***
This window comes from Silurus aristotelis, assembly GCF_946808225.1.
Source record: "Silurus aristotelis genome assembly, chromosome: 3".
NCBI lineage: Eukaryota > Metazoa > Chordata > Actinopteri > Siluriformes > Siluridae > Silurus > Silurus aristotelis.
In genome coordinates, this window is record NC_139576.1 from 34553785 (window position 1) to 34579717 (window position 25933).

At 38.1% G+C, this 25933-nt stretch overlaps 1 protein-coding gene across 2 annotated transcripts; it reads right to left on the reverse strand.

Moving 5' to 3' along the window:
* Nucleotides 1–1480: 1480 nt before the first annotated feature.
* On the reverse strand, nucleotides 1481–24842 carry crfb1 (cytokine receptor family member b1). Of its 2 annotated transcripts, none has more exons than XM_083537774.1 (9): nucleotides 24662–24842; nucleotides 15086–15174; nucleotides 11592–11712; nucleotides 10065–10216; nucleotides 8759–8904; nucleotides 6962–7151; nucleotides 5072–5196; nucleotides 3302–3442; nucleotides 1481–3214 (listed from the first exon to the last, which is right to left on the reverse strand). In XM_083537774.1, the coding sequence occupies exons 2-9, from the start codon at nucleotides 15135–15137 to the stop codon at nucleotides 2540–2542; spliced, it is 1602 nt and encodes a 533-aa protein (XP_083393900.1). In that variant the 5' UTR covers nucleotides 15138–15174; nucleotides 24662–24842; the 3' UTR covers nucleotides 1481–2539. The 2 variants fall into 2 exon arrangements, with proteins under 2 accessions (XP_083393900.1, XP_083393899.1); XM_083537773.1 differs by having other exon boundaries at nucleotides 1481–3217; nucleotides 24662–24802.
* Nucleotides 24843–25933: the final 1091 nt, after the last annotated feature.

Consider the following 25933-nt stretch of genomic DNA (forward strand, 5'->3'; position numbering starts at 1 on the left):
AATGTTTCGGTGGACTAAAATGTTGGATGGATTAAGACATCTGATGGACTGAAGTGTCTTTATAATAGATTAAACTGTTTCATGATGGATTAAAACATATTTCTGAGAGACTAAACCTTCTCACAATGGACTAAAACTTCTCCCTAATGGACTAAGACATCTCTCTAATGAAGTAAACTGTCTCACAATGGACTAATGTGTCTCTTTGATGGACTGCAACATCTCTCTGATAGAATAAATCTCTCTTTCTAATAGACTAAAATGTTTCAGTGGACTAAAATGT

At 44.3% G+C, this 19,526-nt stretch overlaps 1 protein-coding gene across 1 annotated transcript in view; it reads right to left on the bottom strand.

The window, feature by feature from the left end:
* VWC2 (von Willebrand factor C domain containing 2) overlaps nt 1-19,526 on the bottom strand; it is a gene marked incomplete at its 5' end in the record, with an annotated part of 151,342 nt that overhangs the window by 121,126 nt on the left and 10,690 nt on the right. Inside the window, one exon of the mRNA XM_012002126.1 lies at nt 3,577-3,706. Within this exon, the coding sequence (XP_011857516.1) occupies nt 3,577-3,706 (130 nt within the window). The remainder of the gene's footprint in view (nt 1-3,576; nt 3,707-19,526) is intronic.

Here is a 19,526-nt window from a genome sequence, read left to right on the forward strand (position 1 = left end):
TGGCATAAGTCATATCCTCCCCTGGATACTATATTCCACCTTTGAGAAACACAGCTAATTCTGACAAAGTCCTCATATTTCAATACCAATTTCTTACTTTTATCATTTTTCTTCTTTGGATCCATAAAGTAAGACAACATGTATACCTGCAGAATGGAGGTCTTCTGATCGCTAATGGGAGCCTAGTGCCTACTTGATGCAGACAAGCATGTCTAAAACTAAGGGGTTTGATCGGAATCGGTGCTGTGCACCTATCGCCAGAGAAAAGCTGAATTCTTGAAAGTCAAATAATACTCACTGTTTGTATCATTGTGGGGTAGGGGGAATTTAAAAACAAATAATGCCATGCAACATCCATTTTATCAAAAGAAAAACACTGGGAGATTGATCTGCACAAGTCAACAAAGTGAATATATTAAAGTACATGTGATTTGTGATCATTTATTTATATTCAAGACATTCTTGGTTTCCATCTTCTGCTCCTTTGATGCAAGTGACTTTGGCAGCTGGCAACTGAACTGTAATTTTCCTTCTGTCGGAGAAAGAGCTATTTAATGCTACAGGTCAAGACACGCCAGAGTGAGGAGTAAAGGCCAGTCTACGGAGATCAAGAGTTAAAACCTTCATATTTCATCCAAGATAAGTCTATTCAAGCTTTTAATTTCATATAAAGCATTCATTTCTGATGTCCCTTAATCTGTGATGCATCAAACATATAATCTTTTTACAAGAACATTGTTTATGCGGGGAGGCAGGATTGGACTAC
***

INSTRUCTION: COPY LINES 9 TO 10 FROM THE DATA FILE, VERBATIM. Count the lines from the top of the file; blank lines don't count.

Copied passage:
* Nucleotides 24843–25933: the final 1091 nt, after the last annotated feature.

Consider the following 25933-nt stretch of genomic DNA (forward strand, 5'->3'; position numbering starts at 1 on the left):